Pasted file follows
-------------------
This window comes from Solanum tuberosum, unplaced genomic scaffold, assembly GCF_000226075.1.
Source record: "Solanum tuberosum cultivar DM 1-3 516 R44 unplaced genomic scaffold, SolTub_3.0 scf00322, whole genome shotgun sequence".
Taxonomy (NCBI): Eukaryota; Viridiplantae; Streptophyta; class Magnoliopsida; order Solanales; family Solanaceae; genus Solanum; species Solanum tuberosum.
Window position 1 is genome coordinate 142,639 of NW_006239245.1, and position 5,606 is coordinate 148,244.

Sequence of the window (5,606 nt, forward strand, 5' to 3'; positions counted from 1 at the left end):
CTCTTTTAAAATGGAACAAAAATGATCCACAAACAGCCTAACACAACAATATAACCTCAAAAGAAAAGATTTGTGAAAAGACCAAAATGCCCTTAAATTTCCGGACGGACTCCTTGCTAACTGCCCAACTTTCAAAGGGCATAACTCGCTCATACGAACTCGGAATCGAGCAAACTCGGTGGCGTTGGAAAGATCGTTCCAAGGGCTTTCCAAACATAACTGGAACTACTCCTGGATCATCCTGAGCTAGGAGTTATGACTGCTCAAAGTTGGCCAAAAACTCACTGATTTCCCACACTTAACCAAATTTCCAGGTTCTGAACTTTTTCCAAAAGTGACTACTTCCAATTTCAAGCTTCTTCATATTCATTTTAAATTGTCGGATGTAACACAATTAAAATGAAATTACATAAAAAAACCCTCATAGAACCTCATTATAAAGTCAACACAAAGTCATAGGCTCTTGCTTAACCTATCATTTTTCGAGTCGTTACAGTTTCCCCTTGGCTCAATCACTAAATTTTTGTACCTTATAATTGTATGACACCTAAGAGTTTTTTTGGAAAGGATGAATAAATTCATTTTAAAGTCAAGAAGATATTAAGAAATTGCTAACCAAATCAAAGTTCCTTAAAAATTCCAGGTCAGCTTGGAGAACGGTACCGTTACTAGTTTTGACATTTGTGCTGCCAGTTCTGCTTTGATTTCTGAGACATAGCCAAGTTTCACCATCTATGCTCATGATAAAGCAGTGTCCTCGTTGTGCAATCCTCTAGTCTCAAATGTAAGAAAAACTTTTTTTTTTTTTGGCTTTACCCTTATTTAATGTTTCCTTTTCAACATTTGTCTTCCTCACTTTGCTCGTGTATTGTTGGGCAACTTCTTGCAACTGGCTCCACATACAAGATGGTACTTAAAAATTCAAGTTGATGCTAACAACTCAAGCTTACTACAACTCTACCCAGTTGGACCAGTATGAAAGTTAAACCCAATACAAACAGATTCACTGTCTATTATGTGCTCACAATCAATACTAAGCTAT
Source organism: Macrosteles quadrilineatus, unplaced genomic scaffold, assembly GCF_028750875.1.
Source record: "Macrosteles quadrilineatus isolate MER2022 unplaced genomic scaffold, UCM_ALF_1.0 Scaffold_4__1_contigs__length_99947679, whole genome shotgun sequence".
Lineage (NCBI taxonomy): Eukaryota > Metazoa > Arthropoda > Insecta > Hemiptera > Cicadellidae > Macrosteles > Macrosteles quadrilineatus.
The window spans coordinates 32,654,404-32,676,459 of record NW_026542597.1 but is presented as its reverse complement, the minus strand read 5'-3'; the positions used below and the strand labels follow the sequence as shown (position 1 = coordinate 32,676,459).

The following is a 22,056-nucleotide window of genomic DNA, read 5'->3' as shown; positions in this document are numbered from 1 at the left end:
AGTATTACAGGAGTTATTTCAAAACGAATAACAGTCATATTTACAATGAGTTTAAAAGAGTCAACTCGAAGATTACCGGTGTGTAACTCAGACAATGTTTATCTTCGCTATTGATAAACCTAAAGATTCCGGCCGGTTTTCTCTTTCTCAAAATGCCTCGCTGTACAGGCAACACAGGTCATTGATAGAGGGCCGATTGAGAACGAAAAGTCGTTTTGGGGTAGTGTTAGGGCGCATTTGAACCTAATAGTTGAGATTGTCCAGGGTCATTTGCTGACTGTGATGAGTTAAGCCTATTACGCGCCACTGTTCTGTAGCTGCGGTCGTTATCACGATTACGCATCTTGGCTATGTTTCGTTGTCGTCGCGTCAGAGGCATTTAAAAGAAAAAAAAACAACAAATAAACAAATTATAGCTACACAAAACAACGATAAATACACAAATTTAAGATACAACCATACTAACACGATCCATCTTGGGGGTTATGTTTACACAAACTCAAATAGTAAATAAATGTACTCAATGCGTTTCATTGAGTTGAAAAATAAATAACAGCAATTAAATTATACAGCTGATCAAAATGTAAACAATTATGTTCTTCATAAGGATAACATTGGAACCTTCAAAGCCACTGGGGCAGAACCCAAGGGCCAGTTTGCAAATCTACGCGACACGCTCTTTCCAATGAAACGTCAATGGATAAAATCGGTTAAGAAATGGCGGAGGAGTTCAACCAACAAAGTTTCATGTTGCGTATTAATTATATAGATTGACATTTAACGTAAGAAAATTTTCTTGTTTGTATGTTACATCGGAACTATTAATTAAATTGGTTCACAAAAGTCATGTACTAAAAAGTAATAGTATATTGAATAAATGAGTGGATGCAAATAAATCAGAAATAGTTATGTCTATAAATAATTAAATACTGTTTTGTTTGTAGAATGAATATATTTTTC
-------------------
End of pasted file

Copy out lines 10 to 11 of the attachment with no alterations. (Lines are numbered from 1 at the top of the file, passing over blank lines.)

The window spans coordinates 32,654,404-32,676,459 of record NW_026542597.1 but is presented as its reverse complement, the minus strand read 5'-3'; the positions used below and the strand labels follow the sequence as shown (position 1 = coordinate 32,676,459).

The following is a 22,056-nucleotide window of genomic DNA, read 5'->3' as shown; positions in this document are numbered from 1 at the left end: